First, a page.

top of page

Understanding the Effects of Intercropping Peas, Oats and Canola On Grain and Forage Production

Updated: May 9

Research Conducted By: Alan Lee, MSc Student, Department of Sustainable Resources, University of Alberta

Funders: Canadian Agricultural Partnership, MD of Fairview

Collaborators: Akim Omokanye (PCBFA), Dr. Guillermo Hernandez (University of Alberta), Dr. Monika Gorzelak (Agriculture & Agri-Food Canada, Lethbridge)

Project Duration: 2019 – 2021

Article From: Peace Country Beef & Forage Association 2019 Annual Report


The general goal for producers often is to produce the highest returns on their crops, either through increasing yield or decreasing inputs. Increasing yields through increasing fertilizer use has become a burden as of recent years due to unstable climate conditions and expensive input price, where the additional fertilizer was not effectively providing higher yield. Recently, producers in North America have been interested in using intercropping to mitigate and improve returns as research in European and Asian countries have concluded that it can help decrease inputs such as fertilizers, herbicides and pesticides. Here in the Peace Country region, we conducted an intercropping experiment to see the effects of intercropping using crops commonly grown in the Peace region: peas, oats, and canola. Research in intercropping systems can provide a better understanding of the roles of mycorrhizae fungi in cropping systems and the provision of ecosystem services.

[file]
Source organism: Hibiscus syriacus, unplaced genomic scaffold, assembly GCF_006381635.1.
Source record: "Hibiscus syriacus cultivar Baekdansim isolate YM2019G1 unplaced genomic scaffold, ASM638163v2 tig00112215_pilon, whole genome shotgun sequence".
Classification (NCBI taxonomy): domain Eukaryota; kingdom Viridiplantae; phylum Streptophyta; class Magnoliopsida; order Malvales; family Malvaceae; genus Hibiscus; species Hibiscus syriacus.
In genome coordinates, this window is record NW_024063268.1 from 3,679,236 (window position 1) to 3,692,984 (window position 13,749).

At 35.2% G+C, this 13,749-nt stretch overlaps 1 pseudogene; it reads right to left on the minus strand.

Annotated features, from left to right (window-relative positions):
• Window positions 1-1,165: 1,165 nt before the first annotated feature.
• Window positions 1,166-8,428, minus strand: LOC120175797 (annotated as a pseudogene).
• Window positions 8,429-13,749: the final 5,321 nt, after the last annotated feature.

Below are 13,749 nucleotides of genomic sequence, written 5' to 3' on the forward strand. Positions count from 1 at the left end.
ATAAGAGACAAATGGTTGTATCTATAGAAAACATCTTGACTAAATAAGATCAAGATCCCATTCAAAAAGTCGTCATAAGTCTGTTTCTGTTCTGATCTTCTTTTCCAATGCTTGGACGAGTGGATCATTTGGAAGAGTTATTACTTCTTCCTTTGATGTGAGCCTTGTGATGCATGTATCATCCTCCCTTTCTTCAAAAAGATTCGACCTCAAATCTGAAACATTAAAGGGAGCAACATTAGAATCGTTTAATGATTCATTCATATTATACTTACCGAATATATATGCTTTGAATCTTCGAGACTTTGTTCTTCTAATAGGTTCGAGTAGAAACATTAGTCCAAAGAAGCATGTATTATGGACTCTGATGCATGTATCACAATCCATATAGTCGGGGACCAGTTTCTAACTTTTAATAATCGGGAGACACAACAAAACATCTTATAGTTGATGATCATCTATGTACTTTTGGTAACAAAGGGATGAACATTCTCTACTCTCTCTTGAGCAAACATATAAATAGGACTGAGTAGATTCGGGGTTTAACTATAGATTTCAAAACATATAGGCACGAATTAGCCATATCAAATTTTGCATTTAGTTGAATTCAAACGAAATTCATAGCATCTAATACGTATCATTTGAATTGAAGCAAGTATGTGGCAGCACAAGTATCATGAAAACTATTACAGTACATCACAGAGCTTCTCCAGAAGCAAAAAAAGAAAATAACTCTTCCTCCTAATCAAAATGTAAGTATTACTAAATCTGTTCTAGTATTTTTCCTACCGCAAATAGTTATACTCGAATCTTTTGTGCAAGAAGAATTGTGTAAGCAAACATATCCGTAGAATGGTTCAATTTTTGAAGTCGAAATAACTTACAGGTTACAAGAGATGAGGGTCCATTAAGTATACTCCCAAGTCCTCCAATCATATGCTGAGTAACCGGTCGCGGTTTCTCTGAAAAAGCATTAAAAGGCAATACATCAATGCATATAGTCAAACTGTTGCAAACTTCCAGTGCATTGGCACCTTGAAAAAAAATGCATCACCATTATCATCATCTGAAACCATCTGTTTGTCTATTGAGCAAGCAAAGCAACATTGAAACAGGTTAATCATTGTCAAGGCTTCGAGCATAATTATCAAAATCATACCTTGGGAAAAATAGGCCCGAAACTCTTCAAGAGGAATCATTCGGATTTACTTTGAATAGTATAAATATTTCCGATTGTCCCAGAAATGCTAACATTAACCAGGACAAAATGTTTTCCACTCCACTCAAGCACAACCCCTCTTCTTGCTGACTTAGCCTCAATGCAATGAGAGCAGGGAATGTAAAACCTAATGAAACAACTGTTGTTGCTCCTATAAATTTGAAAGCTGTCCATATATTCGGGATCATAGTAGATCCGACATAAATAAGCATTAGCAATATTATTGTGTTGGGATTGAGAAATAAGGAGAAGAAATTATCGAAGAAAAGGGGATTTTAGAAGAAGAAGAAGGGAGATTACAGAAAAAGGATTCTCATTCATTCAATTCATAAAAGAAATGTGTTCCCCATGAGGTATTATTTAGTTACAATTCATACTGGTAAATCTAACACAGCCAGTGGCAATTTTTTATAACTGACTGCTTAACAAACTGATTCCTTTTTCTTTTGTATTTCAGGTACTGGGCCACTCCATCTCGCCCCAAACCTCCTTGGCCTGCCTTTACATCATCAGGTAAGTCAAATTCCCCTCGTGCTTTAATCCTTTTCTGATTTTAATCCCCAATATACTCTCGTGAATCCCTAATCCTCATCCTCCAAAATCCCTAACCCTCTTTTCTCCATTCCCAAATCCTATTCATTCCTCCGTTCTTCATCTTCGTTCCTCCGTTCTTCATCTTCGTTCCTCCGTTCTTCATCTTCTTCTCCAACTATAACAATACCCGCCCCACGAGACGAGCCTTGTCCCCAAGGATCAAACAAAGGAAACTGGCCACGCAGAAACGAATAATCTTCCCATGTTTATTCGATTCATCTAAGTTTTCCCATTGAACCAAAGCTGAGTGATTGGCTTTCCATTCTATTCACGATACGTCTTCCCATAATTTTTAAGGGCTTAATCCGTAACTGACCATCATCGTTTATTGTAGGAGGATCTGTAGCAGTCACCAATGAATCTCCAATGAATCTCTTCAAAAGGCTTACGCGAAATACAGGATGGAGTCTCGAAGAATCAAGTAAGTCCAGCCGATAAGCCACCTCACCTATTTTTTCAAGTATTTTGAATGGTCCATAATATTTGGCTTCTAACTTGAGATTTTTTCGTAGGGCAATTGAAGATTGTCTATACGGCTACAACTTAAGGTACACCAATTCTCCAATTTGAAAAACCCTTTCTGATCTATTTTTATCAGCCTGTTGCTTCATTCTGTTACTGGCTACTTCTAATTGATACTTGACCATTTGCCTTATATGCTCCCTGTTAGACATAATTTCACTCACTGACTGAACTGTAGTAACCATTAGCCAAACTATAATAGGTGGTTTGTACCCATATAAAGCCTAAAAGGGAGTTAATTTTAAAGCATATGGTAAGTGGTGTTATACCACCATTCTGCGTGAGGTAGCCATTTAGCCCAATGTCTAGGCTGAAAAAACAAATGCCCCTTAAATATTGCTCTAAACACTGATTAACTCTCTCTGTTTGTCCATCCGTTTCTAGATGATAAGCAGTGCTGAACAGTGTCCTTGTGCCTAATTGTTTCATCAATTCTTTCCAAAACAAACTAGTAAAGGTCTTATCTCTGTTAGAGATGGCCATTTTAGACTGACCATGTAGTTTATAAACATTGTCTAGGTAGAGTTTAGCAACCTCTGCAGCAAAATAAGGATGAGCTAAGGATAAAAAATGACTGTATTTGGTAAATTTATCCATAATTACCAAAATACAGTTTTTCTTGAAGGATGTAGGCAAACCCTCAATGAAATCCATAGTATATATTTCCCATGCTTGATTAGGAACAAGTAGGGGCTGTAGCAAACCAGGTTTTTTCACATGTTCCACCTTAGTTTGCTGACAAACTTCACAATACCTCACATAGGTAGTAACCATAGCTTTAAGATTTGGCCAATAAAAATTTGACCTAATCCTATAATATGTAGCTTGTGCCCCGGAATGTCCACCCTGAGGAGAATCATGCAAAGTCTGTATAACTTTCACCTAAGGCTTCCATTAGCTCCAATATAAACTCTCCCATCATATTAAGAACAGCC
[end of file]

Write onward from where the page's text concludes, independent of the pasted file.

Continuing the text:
We hypothesize that an intercrop could 1) provide yield stability, greater yield (grain & forage) and increased grain and forage protein content with land equivalent ratio >1; 2) reduce the risk of N leakage after harvest compared with monocropping; and 3) improve net returns (with a benefit:cost ratio >1), soil fertility and health, and water use efficiency.

Alan showcasing his trial at PCBFA's 2019 Field Day at the Research Farm, August 1st, 2019


1. To assess the effectiveness of intercropping of oats, peas, and canola in increasing yield quantity and quality as both grain and forage.

2. To observe mycorrhizal abundance and colonization in the soil under different intercropping systems to determine if mycorrhizae is contributing to improved yields.